By Israel Galindo, Associate Dean for Lifelong Learning and Director of Online Education.
November 17, 2014—Ben Campbell Johnson and Andrew Dreitcer provide a welcome resource to congregations in practical spirituality in Beyond the Ordinary: Spirituality for Church Leaders. The book’s unique contribution is in fleshing out of classical Christian spirituality in the context of congregational leadership. In doing so, the authors move spirituality away from the individualistic expressions that remains prevalent today, and into a corporate dimension more in keeping with the communal nature of the church.
In addition, the intentional attention to an underlying theology of discipleship that calls for a shared ministry between clergy and laypersons can be a revolutionary challenge to most clergy-dependent congregations. In this way Johnson and Dreitcer call for greater responsibility from the laity for their personal spirituality and for a way of congregational leadership grounded in spiritual principals and disciplines.
The ten chapters of the book address specific dimensions of spirituality and congregational leadership. The opening chapter, “In Search of a Vital Spirituality,” sets the stage by speculating on what’s wrong with current understandings of spirituality. The authors present their theological understanding of the foundation for spirituality: sacramental baptism. While a sacramental view of baptism may be uncomfortable for some Protestants, the authors’ qualifying definition will dispel any unease. Other chapters give attention to classical disciplines of spirituality like lectio divina, spiritual companionship (friendship), discernment, Sabbath, and prayer. The most original and helpful chapters, however, are those which deal with myth in congregational spirituality and the practice of discernment.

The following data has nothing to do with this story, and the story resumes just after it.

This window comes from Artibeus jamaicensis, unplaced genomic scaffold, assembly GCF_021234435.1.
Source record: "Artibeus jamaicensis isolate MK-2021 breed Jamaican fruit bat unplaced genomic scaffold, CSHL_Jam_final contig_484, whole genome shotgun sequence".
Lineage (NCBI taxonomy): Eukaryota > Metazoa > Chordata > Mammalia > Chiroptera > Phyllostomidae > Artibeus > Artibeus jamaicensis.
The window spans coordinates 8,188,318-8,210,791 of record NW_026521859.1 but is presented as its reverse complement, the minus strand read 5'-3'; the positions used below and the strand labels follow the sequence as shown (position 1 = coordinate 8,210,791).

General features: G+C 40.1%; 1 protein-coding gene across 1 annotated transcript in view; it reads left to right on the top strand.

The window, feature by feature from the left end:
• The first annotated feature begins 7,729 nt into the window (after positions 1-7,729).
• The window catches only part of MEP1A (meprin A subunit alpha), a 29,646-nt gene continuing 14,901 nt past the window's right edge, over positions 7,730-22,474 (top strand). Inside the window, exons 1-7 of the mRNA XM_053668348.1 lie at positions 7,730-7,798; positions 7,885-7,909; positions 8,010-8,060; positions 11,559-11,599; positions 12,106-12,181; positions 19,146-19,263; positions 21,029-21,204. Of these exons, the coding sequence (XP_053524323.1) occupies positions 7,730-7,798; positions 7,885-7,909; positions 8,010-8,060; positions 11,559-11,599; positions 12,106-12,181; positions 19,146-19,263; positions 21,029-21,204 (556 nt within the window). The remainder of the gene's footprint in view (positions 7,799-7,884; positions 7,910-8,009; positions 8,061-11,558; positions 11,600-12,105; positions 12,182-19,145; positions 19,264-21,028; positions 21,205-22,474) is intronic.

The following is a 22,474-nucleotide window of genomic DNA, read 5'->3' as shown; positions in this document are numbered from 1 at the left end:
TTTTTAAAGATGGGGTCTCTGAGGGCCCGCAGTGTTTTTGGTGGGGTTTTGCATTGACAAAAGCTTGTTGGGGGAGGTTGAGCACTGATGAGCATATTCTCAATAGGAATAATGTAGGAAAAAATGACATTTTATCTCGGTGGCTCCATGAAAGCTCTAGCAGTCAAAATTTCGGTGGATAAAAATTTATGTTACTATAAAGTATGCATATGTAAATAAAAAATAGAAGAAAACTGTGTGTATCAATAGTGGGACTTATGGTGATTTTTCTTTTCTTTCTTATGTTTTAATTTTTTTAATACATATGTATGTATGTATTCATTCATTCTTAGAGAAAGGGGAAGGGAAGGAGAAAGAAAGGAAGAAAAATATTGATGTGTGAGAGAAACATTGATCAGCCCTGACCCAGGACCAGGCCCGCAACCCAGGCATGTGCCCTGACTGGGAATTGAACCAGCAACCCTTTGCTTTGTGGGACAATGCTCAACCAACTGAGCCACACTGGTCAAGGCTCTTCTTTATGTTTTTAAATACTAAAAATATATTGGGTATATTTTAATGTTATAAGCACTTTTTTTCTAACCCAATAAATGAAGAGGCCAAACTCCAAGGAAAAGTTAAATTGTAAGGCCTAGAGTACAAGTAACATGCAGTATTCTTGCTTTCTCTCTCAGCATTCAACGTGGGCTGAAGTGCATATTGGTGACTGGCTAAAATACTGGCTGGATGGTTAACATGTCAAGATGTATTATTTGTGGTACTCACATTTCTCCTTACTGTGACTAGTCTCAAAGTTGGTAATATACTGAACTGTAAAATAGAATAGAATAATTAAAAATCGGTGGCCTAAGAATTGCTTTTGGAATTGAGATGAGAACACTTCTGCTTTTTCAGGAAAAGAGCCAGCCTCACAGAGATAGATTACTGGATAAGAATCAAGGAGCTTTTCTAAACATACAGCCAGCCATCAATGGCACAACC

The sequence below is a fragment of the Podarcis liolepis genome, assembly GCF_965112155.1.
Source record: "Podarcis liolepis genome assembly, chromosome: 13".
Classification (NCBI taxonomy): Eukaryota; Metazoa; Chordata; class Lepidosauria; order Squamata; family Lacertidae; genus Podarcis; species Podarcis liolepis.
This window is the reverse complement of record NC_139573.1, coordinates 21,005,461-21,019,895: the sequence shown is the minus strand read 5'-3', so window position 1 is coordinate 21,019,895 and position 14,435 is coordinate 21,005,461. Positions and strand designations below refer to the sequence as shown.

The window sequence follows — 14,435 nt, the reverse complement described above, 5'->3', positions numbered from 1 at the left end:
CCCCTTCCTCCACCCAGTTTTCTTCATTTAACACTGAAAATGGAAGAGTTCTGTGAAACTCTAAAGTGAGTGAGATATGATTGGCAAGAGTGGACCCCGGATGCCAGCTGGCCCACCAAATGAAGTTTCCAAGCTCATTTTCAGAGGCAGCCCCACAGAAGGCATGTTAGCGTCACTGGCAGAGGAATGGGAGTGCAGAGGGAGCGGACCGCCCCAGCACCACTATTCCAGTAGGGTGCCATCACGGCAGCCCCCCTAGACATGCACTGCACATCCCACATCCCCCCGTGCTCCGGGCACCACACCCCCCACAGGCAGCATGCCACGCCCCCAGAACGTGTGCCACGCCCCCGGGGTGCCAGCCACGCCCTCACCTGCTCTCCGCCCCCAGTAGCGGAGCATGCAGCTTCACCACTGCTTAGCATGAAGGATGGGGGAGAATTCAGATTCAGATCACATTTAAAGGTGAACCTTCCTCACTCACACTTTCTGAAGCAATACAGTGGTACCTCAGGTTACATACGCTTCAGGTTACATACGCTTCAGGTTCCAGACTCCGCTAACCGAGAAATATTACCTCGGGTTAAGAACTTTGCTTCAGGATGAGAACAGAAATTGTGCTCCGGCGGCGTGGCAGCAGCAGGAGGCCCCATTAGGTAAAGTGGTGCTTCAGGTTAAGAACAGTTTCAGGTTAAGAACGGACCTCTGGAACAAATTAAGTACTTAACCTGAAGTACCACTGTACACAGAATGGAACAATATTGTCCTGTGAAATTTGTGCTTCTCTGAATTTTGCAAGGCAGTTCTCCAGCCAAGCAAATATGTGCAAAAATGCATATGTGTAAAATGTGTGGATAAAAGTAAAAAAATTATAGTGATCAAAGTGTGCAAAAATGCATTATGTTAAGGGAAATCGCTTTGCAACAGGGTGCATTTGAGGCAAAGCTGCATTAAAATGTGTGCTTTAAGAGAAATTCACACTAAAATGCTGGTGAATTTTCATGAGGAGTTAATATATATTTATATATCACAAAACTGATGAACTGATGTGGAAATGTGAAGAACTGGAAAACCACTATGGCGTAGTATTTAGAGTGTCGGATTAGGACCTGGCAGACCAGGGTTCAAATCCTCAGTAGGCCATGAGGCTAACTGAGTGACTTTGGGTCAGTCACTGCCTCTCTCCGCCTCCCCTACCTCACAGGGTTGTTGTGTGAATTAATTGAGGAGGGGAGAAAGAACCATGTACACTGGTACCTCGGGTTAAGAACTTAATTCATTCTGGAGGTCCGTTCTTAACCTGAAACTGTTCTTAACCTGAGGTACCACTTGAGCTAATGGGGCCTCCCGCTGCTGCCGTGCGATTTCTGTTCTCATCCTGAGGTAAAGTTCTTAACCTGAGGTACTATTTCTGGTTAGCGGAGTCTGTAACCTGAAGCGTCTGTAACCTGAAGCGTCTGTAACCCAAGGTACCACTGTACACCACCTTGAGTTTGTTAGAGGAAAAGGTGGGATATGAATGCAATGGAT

In chapter four, “Myth in Congregational Spirituality,” the authors touch on the often-neglected corporate dimensions of congregational spirituality. An understanding of this issue is of critical importance to any pastor who would lead a congregation toward a corporate spiritual identity. The other very good chapter, “The Practice of Discernment,” brings another classical dimension of spirituality into the corporate dimensions of congregational life. In addition to providing a good introduction to the nature of Christian spiritual discernment, the authors give practical guidelines for applying the discernment process in traditional congregational structures. The dual emphasis of moving spirituality from individual to corporate, and from clergy-centered to lay leadership is, in the opinion of this reviewer, the single most valuable contribution of this book to conversations about spirituality and congregational leadership.
Throughout the book Johnson and Deitcer invite readers to apply the practices and principles of spirituality to the nitty-gritty of congregational life. Johnson is professor emeritus of Christian spirituality at Columbian Theological Seminary, Decatur, Georgia, and Dreitcer is associate professor of spiritual formation at Claremont School of Theology in California.